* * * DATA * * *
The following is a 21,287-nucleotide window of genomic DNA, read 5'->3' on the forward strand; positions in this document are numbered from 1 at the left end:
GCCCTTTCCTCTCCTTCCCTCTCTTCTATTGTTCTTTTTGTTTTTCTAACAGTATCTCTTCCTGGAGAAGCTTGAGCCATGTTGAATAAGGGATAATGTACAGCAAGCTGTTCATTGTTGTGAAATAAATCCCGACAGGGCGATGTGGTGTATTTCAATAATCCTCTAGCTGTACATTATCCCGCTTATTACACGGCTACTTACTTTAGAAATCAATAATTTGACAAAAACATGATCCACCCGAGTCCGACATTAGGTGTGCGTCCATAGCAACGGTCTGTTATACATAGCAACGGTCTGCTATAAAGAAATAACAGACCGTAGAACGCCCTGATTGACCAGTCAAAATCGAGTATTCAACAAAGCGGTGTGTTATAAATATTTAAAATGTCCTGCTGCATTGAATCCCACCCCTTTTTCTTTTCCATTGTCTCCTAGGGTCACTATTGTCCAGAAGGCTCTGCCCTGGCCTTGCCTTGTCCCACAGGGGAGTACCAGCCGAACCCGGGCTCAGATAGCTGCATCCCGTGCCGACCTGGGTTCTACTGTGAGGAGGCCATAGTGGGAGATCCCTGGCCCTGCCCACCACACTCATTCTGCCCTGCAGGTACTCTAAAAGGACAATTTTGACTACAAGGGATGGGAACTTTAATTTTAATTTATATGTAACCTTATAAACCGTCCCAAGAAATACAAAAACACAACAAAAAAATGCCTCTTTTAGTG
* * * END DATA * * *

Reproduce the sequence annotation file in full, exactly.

The following is a 21,287-nucleotide window of genomic DNA, read 5'->3' on the forward strand; positions in this document are numbered from 1 at the left end:
GCCCTTTCCTCTCCTTCCCTCTCTTCTATTGTTCTTTTTGTTTTTCTAACAGTATCTCTTCCTGGAGAAGCTTGAGCCATGTTGAATAAGGGATAATGTACAGCAAGCTGTTCATTGTTGTGAAATAAATCCCGACAGGGCGATGTGGTGTATTTCAATAATCCTCTAGCTGTACATTATCCCGCTTATTACACGGCTACTTACTTTAGAAATCAATAATTTGACAAAAACATGATCCACCCGAGTCCGACATTAGGTGTGCGTCCATAGCAACGGTCTGTTATACATAGCAACGGTCTGCTATAAAGAAATAACAGACCGTAGAACGCCCTGATTGACCAGTCAAAATCGAGTATTCAACAAAGCGGTGTGTTATAAATATTTAAAATGTCCTGCTGCATTGAATCCCACCCCTTTTTCTTTTCCATTGTCTCCTAGGGTCACTATTGTCCAGAAGGCTCTGCCCTGGCCTTGCCTTGTCCCACAGGGGAGTACCAGCCGAACCCGGGCTCAGATAGCTGCATCCCGTGCCGACCTGGGTTCTACTGTGAGGAGGCCATAGTGGGAGATCCCTGGCCCTGCCCACCACACTCATTCTGCCCTGCAGGTACTCTAAAAGGACAATTTTGACTACAAGGGATGGGAACTTTAATTTTAATTTATATGTAACCTTATAAACCGTCCCAAGAAATACAAAAACACAACAAAAAAATGCCTCTTTTAGTG